The number of Israelis who took seriously the notion that the Palestinians deserved their own state was relatively small. Israelis were willing to treat them as the Palestinian branch of the Arab people, entitled perhaps to control their own lives and conduct their own local affairs – but only on the condition that they would eschew further violence. This was also, in essence, the formula backed by the United States.
The Israeli economy in the early 1990s was booming, riding the crest of the high-tech revolution. The country was flooded with immigrants from the nations that had comprised the Soviet empire. The standard of living in Israel had reached the levels of the middle tier of Western European countries.
While many Israeli Arabs voted for anti-Zionist parties to show their solidarity with Israel’s enemies, many others did not and voted for Zionist parties while maintaining cordial relations with Jews.
Into this relative tranquility burst the Oslo “peace process,” led by the ignorant beggar who did not understand that the greatest of feasts was nigh.
Oslo was based on the proposition that economic interests and consumerism had replaced military power as the determinants of international relations in the post-modern world – that armies are obsolete, as is patriotism; that appeasement of fascist terrorists is the surest path to true peace; that Israeli self-abasement is the highest form of Jewish nationalism; that cowardice is the highest form of valor; that the best way to end war is to pretend it doesn’t exist.
It sought to reduce tensions with the Palestinian Arabs, who had just been defeated in their intifada, by importing the PLO leadership from Tunis and Damascus into the “occupied territories” and then allowing it to build up an army in the suburbs of Tel Aviv and Jerusalem, bankrolled and armed by Israel itself.
Like the beggar who snatched starvation from the jaws of plentitude, the Israeli government of Yitzhak Rabin and Shimon Peres succeeded in snatching defeat from the jaws of victory.
Peres and Rabin became convinced that the most promising path to a full and permanent peace with all of Israel’s neighbors lay in Israeli capitulation to Arab demands and appeasement of the planet’s worst Islamofascist terrorists.
They took to lecturing the country on how the utopian state of affairs they envisioned had not yet come about because Israelis were not strongly enough desirous of it.
The Oslo era was defined by a massive assault on Israeli pride, morale and confidence by its own leaders and intellectual elites. Israeli academics wrote books and articles castigating the country for its shortcomings, both real and imagined.
“New historians” and “post-Zionists” zealously set about the task of rewriting history texts and school curricula to debunk what they regarded as pernicious Israeli propaganda, promoting instead the Arab “narrative,” beginning with the Original Sin of Israel’s founding.
The Israeli media, heavily leftist on nearly every level, bludgeoned the country on a daily basis, promoting the Palestinian position in editorials, op-ed columns and even ostensibly objective news stories.
This self-flagellation produced a situation in which each and every atrocity committed by Arabs was greeted with calls from the Israeli chattering classes for further concessions and appeasements by Israel. Some, including tenured extremists at the universities, went so far as to justify and celebrate Arab acts of terror as necessary to force Israelis to come to their senses and make peace on terms favored by the extremists.
The Left promoted insubordination and mutiny by Israeli soldiers, with not a few leftists endorsing boycotts of Israel by overseas anti-Semites. The Israeli press adopted the practice of overseas Israel-bashers in referring to Palestinian terrorists and suicide bombers as “activists” and “militants.”
In return for its endless goodwill gestures and masochistic eagerness to placate its enemies and world opinion, Israel got a campaign of Nazi-like hatred led by the Palestinian Authority, down to and including virulent Holocaust denial accompanied by Holocaust justification (never mind the contradiction).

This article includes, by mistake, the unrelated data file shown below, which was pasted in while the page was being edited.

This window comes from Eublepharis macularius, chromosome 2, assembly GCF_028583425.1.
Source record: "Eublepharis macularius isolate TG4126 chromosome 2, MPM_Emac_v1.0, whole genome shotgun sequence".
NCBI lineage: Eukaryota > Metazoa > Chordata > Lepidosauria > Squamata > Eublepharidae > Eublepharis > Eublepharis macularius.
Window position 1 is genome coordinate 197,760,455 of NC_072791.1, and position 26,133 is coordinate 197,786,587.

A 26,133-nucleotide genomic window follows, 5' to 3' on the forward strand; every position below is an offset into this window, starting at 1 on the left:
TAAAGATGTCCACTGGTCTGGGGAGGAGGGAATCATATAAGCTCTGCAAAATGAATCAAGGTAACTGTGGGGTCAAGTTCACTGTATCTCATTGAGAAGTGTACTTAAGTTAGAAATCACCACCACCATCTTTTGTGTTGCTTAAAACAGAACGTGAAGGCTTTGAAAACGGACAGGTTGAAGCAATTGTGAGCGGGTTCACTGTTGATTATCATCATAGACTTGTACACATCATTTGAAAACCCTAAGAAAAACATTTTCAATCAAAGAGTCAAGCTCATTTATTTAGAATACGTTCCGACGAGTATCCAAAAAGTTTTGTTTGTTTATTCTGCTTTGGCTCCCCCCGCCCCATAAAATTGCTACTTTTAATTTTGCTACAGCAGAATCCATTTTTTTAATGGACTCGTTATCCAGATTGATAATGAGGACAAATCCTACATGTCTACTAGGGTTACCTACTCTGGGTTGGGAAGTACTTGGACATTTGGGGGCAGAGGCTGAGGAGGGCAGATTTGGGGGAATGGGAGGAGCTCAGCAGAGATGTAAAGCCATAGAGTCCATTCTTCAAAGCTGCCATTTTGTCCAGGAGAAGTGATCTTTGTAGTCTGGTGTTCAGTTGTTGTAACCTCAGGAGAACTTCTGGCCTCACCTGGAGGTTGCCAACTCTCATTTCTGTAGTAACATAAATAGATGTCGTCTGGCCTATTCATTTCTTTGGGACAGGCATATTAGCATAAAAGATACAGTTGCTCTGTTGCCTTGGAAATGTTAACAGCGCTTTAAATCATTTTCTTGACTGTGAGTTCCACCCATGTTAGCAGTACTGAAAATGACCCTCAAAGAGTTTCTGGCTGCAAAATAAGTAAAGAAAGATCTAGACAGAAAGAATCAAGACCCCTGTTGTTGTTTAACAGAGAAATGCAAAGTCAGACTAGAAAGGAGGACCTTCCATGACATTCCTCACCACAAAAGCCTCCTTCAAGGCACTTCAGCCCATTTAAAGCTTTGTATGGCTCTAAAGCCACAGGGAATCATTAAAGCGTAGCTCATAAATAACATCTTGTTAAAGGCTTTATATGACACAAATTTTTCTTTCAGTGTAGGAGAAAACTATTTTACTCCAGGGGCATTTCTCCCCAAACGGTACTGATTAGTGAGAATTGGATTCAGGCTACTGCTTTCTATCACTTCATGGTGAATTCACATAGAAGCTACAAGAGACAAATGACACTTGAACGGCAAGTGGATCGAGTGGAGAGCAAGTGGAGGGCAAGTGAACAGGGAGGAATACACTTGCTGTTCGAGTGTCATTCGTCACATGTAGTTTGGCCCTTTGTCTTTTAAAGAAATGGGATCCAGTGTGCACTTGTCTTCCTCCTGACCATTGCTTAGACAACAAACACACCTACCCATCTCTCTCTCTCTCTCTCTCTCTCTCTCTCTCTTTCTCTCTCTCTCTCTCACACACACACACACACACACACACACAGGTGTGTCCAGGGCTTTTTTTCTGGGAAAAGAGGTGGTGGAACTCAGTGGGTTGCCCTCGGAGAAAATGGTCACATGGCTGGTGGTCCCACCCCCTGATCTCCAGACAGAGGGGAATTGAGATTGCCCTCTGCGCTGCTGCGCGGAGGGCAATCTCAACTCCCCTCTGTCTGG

* * *
For 16 years now, Israel’s elites have been living in a make-believe world in which Jews are to blame for nearly everything and Arabs are merely expressing “frustration” at being “mistreated” for so many years by Jews.
And the psychological war mounted by Israel’s elites against national pride, dignity and self-respect – indeed against national existence – has been accompanied by a set of diplomatic policies expressing little more than self-loathing – policies that in effect allow no act of Arab violence to go unrewarded.
The Oslo and post-Oslo eras will be known in history as the period when it became evident that a great many Israelis – and nearly all the Israeli elite – had lost the will to survive as a nation.
After centuries during which Jews maintained the most militant self-assurance even while being mistreated, despised and humiliated, here were the Israelis – possessing one of the great armies of the world and a record of achievement on a variety of fronts that put far older, larger and wealthier countries to shame – abandoning all pride and promoting self-humiliation and self-destruction.
An Israel no more than two generations removed from the Holocaust was willing to hold “peace talks” with people who denied there ever was a Holocaust and who insist that Jews use the blood of gentile children to make Passover matzos.
The nation that had fought against enormous odds and won spectacular battlefield victories was acquiescing in a “peace process” that involved unilateral gestures from Israel in exchange for Arabs continuing to make war against the Jews.
Israel’s leaders chose to behave like the foolish beggar in the story who had no idea of what was going on, who let his hunger get the best of him, and who stormed out of the house in irritation, just before the delights of the feast were to begin in earnest.
Because of frustration that Palestinian guttersnipes were tossing rocks at Israeli troops, Israel swapped the stone-throwers for suicide bombers exterminating hundreds of Jewish children and other civilians in Jerusalem and Haifa.
And while the events of the past decade and a half have taken the shine off the visions offered by Rabin and Peres and all the others who brought us the Oslo disaster, make no mistake: the foolish beggar is still with us.
But where is the Jewish beggar – the one who understood the rituals of the Seder and knew his heritage, the one who had the wisdom to wait patiently and achieve the delightfully bloated belly of satisfaction and prosperity?
I search, but cannot find him anywhere. Can you tell me where he’s gone?
Steven Plaut, a frequent contributor to The Jewish Press, is a professor at Haifa University. His book “The Scout” is available at Amazon.com. He can be contacted at email@example.com.